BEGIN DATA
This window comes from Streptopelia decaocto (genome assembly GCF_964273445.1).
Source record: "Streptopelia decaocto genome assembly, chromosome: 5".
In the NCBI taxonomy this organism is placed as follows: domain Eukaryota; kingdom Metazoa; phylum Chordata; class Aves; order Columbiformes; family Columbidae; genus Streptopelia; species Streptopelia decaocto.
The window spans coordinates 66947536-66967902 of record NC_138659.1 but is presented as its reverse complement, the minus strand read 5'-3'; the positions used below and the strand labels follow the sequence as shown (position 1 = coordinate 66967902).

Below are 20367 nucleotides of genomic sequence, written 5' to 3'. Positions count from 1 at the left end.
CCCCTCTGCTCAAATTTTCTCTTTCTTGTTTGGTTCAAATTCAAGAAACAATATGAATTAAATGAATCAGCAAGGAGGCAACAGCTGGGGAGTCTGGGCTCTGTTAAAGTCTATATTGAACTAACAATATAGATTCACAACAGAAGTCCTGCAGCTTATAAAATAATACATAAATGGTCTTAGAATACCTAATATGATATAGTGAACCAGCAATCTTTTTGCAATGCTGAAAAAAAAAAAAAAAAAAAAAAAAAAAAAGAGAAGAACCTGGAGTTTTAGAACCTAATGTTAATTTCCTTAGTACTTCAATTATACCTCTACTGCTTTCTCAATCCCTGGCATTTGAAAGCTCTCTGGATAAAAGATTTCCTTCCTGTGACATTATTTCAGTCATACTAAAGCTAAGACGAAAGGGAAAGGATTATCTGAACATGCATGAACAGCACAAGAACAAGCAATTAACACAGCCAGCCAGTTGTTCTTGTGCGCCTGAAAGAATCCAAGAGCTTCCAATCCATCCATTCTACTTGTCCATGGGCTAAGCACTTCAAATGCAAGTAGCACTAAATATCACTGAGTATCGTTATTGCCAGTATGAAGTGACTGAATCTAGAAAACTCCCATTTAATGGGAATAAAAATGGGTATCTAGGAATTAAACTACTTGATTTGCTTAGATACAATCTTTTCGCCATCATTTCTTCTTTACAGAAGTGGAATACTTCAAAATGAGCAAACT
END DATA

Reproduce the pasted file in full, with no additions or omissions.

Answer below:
This window comes from Streptopelia decaocto (genome assembly GCF_964273445.1).
Source record: "Streptopelia decaocto genome assembly, chromosome: 5".
In the NCBI taxonomy this organism is placed as follows: domain Eukaryota; kingdom Metazoa; phylum Chordata; class Aves; order Columbiformes; family Columbidae; genus Streptopelia; species Streptopelia decaocto.
The window spans coordinates 66947536-66967902 of record NC_138659.1 but is presented as its reverse complement, the minus strand read 5'-3'; the positions used below and the strand labels follow the sequence as shown (position 1 = coordinate 66967902).

Below are 20367 nucleotides of genomic sequence, written 5' to 3'. Positions count from 1 at the left end.
CCCCTCTGCTCAAATTTTCTCTTTCTTGTTTGGTTCAAATTCAAGAAACAATATGAATTAAATGAATCAGCAAGGAGGCAACAGCTGGGGAGTCTGGGCTCTGTTAAAGTCTATATTGAACTAACAATATAGATTCACAACAGAAGTCCTGCAGCTTATAAAATAATACATAAATGGTCTTAGAATACCTAATATGATATAGTGAACCAGCAATCTTTTTGCAATGCTGAAAAAAAAAAAAAAAAAAAAAAAAAAAAAGAGAAGAACCTGGAGTTTTAGAACCTAATGTTAATTTCCTTAGTACTTCAATTATACCTCTACTGCTTTCTCAATCCCTGGCATTTGAAAGCTCTCTGGATAAAAGATTTCCTTCCTGTGACATTATTTCAGTCATACTAAAGCTAAGACGAAAGGGAAAGGATTATCTGAACATGCATGAACAGCACAAGAACAAGCAATTAACACAGCCAGCCAGTTGTTCTTGTGCGCCTGAAAGAATCCAAGAGCTTCCAATCCATCCATTCTACTTGTCCATGGGCTAAGCACTTCAAATGCAAGTAGCACTAAATATCACTGAGTATCGTTATTGCCAGTATGAAGTGACTGAATCTAGAAAACTCCCATTTAATGGGAATAAAAATGGGTATCTAGGAATTAAACTACTTGATTTGCTTAGATACAATCTTTTCGCCATCATTTCTTCTTTACAGAAGTGGAATACTTCAAAATGAGCAAACT